A Volvelle for the Equation of Daylight

Dave Abercrombie, abe@rahul.net


This volvelle is from Galluci's Theatro del Mundo ye tiempo Granada published 1657 in Venice. It is based on the Equation of Daylight, and is useful for calculations involving "seasonal hours" (aka "unequal hours"). This page outlines the mathematics, use, and significance of the volvelle.

Description

This volvelle was published as page 189 of a 1657 edition of Galluci's Theatro del Mundo ye tiempo Granada. The pointer arm is attached to the page with a strand of red silk. The arm is marked with signs of the Zodiac, with symbols for Aries and Libra at the end, and with Virgo and Pisces near the center. The innner circular scale on the page is marked with numbers from 0 through 29, representing degrees within a sign. The arm can be rotated to provide data at any desired combination of sign and degrees. This example is a slightly weak impression. The volvelle has a diameter of about 135 mm.

I am not sure what language is used for the text, but I think it is Spanish. I suspect that the text on the reverse side is not a discussion of this volvelle.

Numeric data transcribed from volvelle

The following data have been transcribed directly from the volvelle. The numbers are in base 60 (i.e., "sexagesimal") as is commonly used for angles (e.g., degrees and arcminutes) or time (hours and minutes). For example, at 6 degrees Leo, the volvelle reads 12 degrees and 25 minutes.

degrees Aries, Libra Taurus, Scorpius Gemini, Sagittarius Cancer, Capricorn Leo, Aquarius Virgo, Pisces
0 15 - 00 13 - 27 12 - 12 11 - 43 12 - 12 13 - 27
1 14 - 55 13 - 24 12 - 10 11 - 43 12 - 14 13 - 30
2 14 - 52 13 - 22 12 - 09 11 - 43 12 - 16 13 - 35
3 14 - 50 13 - 20 12 - 07 11 - 43 12 - 18 13 - 37
4 14 - 47 13 - 18 12 - 06 11 - 43 12 - 20 13 - 40
5 14 - 43 13 - 15 12 - 05 11 - 43 12 - 23 13 - 42
6 14 - 40 13 - 13 12 - 04 11 - 43 12 - 25 13 - 45
7 14 - 37 13 - 10 12 - 02 11 - 44 12 - 27 13 - 49
8 14 - 35 13 - 06 12 - 00 11 - 45 12 - 30 13 - 52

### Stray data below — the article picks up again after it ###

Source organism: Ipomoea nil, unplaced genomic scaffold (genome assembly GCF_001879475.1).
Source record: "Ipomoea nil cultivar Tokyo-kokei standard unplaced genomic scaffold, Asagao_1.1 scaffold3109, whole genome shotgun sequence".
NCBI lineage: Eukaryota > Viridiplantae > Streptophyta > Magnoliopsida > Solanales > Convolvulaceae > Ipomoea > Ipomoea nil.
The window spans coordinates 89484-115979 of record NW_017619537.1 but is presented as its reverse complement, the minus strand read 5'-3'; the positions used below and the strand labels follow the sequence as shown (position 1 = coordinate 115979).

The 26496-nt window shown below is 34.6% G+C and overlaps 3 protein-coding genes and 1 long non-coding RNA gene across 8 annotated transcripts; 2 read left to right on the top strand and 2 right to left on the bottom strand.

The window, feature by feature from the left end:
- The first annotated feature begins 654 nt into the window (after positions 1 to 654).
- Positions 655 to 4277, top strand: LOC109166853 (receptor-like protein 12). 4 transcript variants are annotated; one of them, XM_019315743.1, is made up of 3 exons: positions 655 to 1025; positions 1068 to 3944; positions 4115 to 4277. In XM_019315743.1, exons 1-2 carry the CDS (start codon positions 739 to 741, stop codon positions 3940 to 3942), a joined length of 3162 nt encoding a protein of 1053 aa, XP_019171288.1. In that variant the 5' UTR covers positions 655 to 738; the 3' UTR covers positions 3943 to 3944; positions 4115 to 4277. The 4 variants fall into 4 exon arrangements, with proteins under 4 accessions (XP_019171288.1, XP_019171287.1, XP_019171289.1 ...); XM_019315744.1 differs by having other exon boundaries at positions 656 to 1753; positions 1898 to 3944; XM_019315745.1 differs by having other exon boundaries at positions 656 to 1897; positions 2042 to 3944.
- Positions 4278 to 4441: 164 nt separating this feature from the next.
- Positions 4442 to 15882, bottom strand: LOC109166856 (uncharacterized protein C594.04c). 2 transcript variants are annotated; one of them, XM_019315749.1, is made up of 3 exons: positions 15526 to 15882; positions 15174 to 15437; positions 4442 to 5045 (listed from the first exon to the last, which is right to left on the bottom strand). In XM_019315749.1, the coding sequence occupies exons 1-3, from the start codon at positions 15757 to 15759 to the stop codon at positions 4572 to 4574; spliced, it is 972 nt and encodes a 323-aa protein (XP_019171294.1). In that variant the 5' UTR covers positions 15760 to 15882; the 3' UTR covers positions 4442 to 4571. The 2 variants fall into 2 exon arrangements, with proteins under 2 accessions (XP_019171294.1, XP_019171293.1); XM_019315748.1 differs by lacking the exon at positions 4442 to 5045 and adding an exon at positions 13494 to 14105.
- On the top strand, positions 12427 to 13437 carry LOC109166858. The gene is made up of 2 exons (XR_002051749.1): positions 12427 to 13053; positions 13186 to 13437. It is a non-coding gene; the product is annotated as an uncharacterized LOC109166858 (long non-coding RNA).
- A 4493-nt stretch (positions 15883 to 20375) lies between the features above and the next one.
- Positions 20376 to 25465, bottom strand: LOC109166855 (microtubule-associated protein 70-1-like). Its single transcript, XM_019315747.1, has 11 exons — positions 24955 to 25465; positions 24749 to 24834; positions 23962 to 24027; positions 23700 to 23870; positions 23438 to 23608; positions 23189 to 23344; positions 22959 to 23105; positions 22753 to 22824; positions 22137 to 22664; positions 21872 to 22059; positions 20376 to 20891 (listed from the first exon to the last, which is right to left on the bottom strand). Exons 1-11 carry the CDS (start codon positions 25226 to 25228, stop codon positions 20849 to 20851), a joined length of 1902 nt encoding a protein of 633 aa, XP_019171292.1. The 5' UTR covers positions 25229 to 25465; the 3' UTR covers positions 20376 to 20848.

9 14 - 32 13 - 02 11 - 58 11 - 45 12 - 32 13 - 55
10 14 - 30 13 - 00 11 - 56 11 - 46 12 - 35 13 - 58
11 14 - 26 12 - 57 11 - 55 11 - 47 12 - 37 14 - 02
12 14 - 23 12 - 55 11 - 53 11 - 48 12 - 40 14 - 05
13 14 - 20 12 - 52 11 - 52 11 - 49 12 - 42 14 - 07
14 14 - 16 12 - 50 11 - 50 11 - 49 12 - 45 14 - 10
15 14 - 13 12 - 47 11 - 50 11 - 50 12 - 47 14 - 13
16 14 - 10 12 - 45 11 - 49 11 - 51 12 - 50 14 - 16
17 14 - 07 12 - 42 11 - 49 11 - 52 12 - 52 14 - 20
18 14 - 05 12 - 40 11 - 48 11 - 53 12 - 55 14 - 23
19 14 - 02 12 - 37 11 - 47 11 - 55 12 - 57 14 - 26
20 13 - 58 12 - 35 11 - 46 11 - 56 13 - 00 14 - 30
21 13 - 55 12 - 32 11 - 45 11 - 58 13 - 02 14 - 32
22 13 - 52 12 - 30 11 - 45 12 - 00 13 - 06 14 - 35
23 13 - 49 12 - 27 11 - 44 12 - 02 13 - 10 14 - 37
24 13 - 45 12 - 25 11 - 43 12 - 04 13 - 13 14 - 40
25 13 - 42 12 - 22 11 - 43 12 - 04 13 - 15 14 - 43
26 13 - 40 12 - 20 11 - 43 12 - 06 13 - 18 14 - 47
27 13 - 37 12 - 18 11 - 43 12 - 07 13 - 20 14 - 50
28 13 - 35 12 - 16 11 - 43 12 - 09 13 - 22 14 - 52
29 13 - 30 12 - 14 11 - 43 12 - 10 13 - 24 14 - 55

Based on the Equation of Daylight

The numeric data on this volvelle can be generated with the "Equation of Daylight". First, I define some terms that I'll be using below:

lambda  = longitude of Sun (geocentric)
epsilon = obliquity of ecliptic (here 23 deg 28 min)
delta   = declination of Sun
phi     = observer's Latitude (here 38 degrees)
n       = Equation of Daylight
length  = length of daytime, etc. depending on context

One first needs to calculate the Sun's declination (delta) from the longitude of the Sun (lamda) and the obliquity of the ecliptic (epsilon) as shown below. I used a value of 23 deg 28 min, although any value near this works just as well (see below for details). The formula for declination has symmetry over 180 degrees, so one need only calculate values for half of the year (as long as you pay attention to the plus/minus sign).

sin(delta) = sin(lambda)sin(epsilon)

Once we have the Sun's declination (delta), we can use the observer's latitude (phi) to calculate the Equation of Daylight (n) as shown here. A latitude of 38 degrees is used by the volvelle, and it is correct only at that latitude.

sin(n) = tan(phi)tan(delta)

The Equation of Daylight (n) from above is usually converted into more useful units. For example, if you double it then add to 180 degrees, you obtain the angle that the sky rotates in it dinural motion between sunrise and sunset. Since the sky rotates 15 degrees per hour, you can divide the angular Equation of Daylight by 15 to obtain in hours the length of day or night time. Both of these versions are shown below.

length = 180 + 2(n) gives degrees of Sun rotation per daylight
length = (180 + 2(n))/15 gives hours of daylight
length = 12 + (n/7.5) also gives hours of daylight

However, this volvelle is based on the conversion shown below which exhibits two differences from the conversion shown above. First, a negative sign is used instead of a plus sign. This shifts the focus of the data from daytime to nighttime (that is for Aries through Virgo). Secondly, 12 is used as the denominator rather than 15.

length = 180 - 2(n) gives degrees of Sun rotation per nighttime
length = (180 - 2(n))/12 gives degrees of sky rotation per 1/12 night
length = 15 - (n/6) gives degrees of sky rotation per seasonal hour

The Equation of Daylight was also known in the Middle Ages as the "Ascensional Differences".